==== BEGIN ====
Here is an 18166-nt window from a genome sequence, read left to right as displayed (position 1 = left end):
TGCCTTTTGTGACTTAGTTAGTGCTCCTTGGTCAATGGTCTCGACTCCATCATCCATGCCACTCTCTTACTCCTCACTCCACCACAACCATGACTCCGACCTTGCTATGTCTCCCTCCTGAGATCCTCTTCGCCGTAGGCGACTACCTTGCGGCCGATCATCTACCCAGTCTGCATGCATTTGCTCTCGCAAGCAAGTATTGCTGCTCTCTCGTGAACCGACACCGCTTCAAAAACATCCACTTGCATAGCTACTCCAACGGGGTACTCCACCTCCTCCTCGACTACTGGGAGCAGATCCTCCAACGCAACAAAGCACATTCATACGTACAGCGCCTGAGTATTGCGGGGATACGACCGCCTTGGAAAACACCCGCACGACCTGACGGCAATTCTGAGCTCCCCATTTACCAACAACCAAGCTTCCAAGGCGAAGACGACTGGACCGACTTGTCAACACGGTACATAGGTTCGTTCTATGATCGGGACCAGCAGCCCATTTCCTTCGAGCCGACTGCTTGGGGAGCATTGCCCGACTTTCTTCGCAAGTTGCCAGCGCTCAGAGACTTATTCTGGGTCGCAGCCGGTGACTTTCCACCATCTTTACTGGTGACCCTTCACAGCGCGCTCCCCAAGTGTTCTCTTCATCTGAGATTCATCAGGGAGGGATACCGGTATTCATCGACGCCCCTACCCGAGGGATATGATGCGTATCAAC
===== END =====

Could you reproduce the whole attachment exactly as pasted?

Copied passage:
Here is an 18166-nt window from a genome sequence, read left to right as displayed (position 1 = left end):
TGCCTTTTGTGACTTAGTTAGTGCTCCTTGGTCAATGGTCTCGACTCCATCATCCATGCCACTCTCTTACTCCTCACTCCACCACAACCATGACTCCGACCTTGCTATGTCTCCCTCCTGAGATCCTCTTCGCCGTAGGCGACTACCTTGCGGCCGATCATCTACCCAGTCTGCATGCATTTGCTCTCGCAAGCAAGTATTGCTGCTCTCTCGTGAACCGACACCGCTTCAAAAACATCCACTTGCATAGCTACTCCAACGGGGTACTCCACCTCCTCCTCGACTACTGGGAGCAGATCCTCCAACGCAACAAAGCACATTCATACGTACAGCGCCTGAGTATTGCGGGGATACGACCGCCTTGGAAAACACCCGCACGACCTGACGGCAATTCTGAGCTCCCCATTTACCAACAACCAAGCTTCCAAGGCGAAGACGACTGGACCGACTTGTCAACACGGTACATAGGTTCGTTCTATGATCGGGACCAGCAGCCCATTTCCTTCGAGCCGACTGCTTGGGGAGCATTGCCCGACTTTCTTCGCAAGTTGCCAGCGCTCAGAGACTTATTCTGGGTCGCAGCCGGTGACTTTCCACCATCTTTACTGGTGACCCTTCACAGCGCGCTCCCCAAGTGTTCTCTTCATCTGAGATTCATCAGGGAGGGATACCGGTATTCATCGACGCCCCTACCCGAGGGATATGATGCGTATCAAC